The Kyle Larson redemption tour, otherwise known as the 2021 NASCAR Cup Series, rolled through the Lone Star State today as Larson won the annual All-Star Race in its first-ever running at Texas Motor Speedway. Larson, who this time last year looked to be finished in the sport after a racial epithet incident for which he has made major amends, won in thrilling fashion over Brad Keselowski and Hendrick Motorsports teammate Chase Elliott in an action-packed final round of stock car racing at its finest.
The event started with the All-Star Open, its field made up of those drivers who did not automatically qualify for the main event. In the pre-stage (now called round) racing days, the winner of this race went into the actual All-Star race, but now each round winner qualifies. The Open was divided into three rounds, the first two of twenty lap duration and the third ten laps.
The track temperature was a mild 145 degrees at the beginning of the first round. Josh Reddick, who started on the pole, was almost immediately passed by Chris Buescher for the lead. As it turned out, it was too quickly, as NASCAR called Buescher for jumping the start and ordered him to do a pass-through (drive through pit road at reduced speed) penalty. On the fourth lap Bubba Wallace, who was running fourth at the time, spun out in turn two, bringing out the race’s first caution.
The round resumed with twelve laps to go. Reddick maintained his lead, followed closely by Chase Briscoe. On the subsequent lap Buescher, who was back in the pack, spun out with some assistance from Ricky Stenhouse Jr., bringing out a caution. It would not be the last.
The green flag once again flew in the blistering Texas breeze with seven laps to go. It didn’t fly long, as shortly thereafter Erik Jones and Briscoe entered turn three side by side. Briscoe, on the inside, lost control and spun out, damaging his car and Daniel Suarez’ who was in the proverbial wrong place at the wrong time. Caution (again).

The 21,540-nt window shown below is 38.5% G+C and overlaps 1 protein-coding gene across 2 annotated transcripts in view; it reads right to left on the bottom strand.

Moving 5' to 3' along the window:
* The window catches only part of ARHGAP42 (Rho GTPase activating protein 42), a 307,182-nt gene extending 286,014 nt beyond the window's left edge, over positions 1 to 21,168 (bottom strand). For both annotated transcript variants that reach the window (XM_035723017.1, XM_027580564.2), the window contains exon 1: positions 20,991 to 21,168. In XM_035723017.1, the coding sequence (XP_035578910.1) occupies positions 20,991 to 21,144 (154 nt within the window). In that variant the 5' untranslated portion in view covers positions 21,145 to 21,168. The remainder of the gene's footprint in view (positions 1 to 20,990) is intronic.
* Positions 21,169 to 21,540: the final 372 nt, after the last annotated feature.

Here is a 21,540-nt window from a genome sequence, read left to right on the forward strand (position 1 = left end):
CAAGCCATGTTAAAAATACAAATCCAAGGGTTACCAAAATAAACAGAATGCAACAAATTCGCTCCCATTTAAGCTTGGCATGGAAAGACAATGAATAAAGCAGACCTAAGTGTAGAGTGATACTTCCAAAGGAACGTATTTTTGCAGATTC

The round resumed with two laps to go. Reddick maintained his lead for a moment, but was overtaken by Ross Chastain. The laps actually went without incident as Chastain, who had started the round last due to issues with pre-race car inspection, held on for the win, thereby moving into the big race.
The second round started with Reddick in the lead. Matt DiBenedetto and Aric Almirola provided most of the round’s excitement as they dueled for position. Almirola took over second with six laps to go, but could never overtake Reddick as he took the second round.
The final round started with Almirola and DiBenedetto on the front row. Almirola took the lead coming out of turn four of the first lap and never looked back as he won going away. Buescher charged up to third, but could advance no further.
With Chastain, Reddick, and Almirola racing their way in, and DiBenedetto getting in on the fan vote, the All-Star field was set. The field was set by random draw, Larson starting on the pole much to the lament of many given how as of late he has been on a tear, winning the last two races at Charlotte and Sonoma.